• Public Colleges Act was created through an amendment to the previous Arctic College Act as a result of the creation of Aurora College and Nunavut Arctic College.[5]

Access[edit]

For admissions into Nunavut Arctic college, students are required to meet the specific requirements for their chosen program. Programs are not offered at all campuses of Nunavut Arctic College, so interested students are required to submit an application directly to the campus or community centre with the course offering.[6] International and Out of Province Canadians are required to submit applications before April first of each year, and only a limited number of seats are available to these students.[6]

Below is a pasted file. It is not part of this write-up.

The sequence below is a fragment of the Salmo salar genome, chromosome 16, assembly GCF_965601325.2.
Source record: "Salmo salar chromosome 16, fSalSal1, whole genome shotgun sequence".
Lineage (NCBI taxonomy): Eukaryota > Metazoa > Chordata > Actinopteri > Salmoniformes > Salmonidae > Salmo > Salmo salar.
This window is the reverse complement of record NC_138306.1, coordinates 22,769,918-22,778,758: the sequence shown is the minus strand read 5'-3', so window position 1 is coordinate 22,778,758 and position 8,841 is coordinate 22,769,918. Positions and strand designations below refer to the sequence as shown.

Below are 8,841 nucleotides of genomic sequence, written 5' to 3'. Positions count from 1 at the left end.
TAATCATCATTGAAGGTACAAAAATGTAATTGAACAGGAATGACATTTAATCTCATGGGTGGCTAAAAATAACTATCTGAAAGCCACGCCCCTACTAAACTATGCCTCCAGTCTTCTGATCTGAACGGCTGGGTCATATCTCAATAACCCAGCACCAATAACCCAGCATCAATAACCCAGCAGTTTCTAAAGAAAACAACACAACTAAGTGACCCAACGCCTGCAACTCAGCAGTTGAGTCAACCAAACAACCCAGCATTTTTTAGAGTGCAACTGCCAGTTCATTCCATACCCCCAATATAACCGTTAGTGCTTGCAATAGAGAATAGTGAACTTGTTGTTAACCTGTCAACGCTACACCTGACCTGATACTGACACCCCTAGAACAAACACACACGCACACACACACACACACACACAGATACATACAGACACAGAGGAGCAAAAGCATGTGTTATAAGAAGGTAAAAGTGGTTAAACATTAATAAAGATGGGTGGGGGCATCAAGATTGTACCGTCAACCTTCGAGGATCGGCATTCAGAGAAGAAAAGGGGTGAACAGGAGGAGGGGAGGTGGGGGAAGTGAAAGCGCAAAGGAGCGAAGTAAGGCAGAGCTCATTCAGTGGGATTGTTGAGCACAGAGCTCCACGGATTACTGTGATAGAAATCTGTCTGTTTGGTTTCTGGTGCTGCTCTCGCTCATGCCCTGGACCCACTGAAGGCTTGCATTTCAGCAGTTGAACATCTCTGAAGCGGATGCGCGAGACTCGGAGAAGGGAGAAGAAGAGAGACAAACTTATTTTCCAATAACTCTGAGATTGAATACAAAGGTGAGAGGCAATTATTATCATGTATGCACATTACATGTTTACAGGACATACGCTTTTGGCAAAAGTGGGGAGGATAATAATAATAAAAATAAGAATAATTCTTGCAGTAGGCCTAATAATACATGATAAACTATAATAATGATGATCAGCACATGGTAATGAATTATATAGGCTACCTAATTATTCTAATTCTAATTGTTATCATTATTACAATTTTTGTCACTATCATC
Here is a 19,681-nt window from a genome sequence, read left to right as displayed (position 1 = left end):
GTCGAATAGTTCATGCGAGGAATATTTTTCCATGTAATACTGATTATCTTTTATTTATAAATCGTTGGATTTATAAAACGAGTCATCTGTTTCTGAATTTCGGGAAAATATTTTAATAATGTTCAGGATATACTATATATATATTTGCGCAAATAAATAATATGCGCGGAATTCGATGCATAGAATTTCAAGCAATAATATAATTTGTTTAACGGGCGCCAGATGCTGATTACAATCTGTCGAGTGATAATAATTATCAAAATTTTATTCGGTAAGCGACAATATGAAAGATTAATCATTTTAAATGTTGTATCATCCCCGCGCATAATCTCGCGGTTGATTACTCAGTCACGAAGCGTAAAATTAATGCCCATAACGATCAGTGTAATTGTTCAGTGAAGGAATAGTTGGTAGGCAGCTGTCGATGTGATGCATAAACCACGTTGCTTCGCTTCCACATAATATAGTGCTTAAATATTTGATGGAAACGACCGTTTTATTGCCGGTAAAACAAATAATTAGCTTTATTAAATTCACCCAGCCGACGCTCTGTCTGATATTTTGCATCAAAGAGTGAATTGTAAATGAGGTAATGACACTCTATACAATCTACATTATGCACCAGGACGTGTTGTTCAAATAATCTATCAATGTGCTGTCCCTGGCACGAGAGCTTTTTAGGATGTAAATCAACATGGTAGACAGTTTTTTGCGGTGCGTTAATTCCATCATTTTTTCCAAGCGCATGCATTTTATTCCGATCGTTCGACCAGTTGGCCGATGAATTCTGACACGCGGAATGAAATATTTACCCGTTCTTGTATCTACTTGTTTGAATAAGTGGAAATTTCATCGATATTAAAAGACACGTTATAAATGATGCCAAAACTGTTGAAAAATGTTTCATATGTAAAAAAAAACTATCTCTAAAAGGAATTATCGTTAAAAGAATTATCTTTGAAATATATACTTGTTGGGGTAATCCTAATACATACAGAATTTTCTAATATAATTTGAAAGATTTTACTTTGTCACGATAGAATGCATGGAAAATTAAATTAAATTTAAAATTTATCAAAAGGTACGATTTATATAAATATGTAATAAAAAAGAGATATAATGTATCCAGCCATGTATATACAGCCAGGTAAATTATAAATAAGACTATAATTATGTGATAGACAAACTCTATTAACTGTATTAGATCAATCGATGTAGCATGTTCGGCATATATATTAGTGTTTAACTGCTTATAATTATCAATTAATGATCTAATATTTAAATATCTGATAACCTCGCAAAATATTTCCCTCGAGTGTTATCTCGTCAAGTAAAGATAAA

Training partnerships[edit]

Nunavut Arctic College has entered into training partnerships programs for variety community and funding agencies. These programs have aided northern residents in gaining skills needed for enhancing their positions within small business, government and non-governmental organizations. Customized certificates are created specifically for the needs of the community and the organization with the help of public and private sectors. Some examples include: a Community Health Representative Program for the Government of Nunavut's Health and Social Service sector, a Community Lands Administration Certificate for the Nunavut Housing Corporation, and an Inuit Resource Management Certificate for the Nunavut Implementation Training Committee. The Director of Customized Training is a special unit based at the Kivalliq Campus located at Rankin Inlet.[7]